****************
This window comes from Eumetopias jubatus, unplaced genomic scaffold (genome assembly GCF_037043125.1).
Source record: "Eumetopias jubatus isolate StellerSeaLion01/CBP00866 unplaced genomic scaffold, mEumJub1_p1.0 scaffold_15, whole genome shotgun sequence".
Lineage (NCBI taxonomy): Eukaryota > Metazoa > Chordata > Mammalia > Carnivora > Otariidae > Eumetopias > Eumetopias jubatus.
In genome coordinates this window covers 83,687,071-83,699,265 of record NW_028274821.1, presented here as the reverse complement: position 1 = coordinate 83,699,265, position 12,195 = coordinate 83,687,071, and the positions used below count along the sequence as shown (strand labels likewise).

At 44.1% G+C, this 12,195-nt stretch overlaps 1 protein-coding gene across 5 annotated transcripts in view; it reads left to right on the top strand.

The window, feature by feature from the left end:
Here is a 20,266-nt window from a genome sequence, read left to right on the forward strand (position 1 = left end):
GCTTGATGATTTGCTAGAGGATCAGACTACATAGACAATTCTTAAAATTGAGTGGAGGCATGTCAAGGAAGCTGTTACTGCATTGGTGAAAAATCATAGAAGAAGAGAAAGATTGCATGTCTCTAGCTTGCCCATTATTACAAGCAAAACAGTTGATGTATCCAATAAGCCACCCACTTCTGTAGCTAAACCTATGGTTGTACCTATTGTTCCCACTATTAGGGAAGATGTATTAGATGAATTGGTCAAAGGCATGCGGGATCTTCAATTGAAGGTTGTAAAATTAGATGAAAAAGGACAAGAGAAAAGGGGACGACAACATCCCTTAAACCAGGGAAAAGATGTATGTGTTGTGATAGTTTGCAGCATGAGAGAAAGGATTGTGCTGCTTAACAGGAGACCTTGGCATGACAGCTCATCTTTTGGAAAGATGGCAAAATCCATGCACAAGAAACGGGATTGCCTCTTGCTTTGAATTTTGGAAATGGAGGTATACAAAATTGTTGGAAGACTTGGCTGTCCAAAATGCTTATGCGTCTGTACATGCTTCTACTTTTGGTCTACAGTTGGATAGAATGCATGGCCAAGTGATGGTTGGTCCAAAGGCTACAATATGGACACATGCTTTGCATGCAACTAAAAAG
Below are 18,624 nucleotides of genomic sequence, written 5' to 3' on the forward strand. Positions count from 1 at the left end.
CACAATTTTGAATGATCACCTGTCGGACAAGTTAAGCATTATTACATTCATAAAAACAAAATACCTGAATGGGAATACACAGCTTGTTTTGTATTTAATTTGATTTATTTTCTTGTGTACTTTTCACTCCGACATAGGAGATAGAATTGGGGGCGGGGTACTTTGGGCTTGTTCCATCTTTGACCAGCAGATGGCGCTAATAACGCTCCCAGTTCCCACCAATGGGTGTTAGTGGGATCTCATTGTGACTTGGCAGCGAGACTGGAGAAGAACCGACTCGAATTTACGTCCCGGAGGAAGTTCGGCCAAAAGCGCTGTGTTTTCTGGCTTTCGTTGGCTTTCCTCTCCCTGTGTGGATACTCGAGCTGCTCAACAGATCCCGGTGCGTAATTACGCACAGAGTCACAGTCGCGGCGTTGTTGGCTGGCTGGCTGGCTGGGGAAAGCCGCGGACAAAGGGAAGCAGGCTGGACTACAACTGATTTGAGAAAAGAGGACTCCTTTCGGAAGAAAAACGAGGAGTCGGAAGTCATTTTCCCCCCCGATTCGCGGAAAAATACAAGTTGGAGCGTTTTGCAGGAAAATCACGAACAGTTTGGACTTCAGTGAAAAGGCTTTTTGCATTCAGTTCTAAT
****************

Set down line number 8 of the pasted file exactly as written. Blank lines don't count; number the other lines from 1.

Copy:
GCTTGATGATTTGCTAGAGGATCAGACTACATAGACAATTCTTAAAATTGAGTGGAGGCATGTCAAGGAAGCTGTTACTGCATTGGTGAAAAATCATAGAAGAAGAGAAAGATTGCATGTCTCTAGCTTGCCCATTATTACAAGCAAAACAGTTGATGTATCCAATAAGCCACCCACTTCTGTAGCTAAACCTATGGTTGTACCTATTGTTCCCACTATTAGGGAAGATGTATTAGATGAATTGGTCAAAGGCATGCGGGATCTTCAATTGAAGGTTGTAAAATTAGATGAAAAAGGACAAGAGAAAAGGGGACGACAACATCCCTTAAACCAGGGAAAAGATGTATGTGTTGTGATAGTTTGCAGCATGAGAGAAAGGATTGTGCTGCTTAACAGGAGACCTTGGCATGACAGCTCATCTTTTGGAAAGATGGCAAAATCCATGCACAAGAAACGGGATTGCCTCTTGCTTTGAATTTTGGAAATGGAGGTATACAAAATTGTTGGAAGACTTGGCTGTCCAAAATGCTTATGCGTCTGTACATGCTTCTACTTTTGGTCTACAGTTGGATAGAATGCATGGCCAAGTGATGGTTGGTCCAAAGGCTACAATATGGACACATGCTTTGCATGCAACTAAAAAG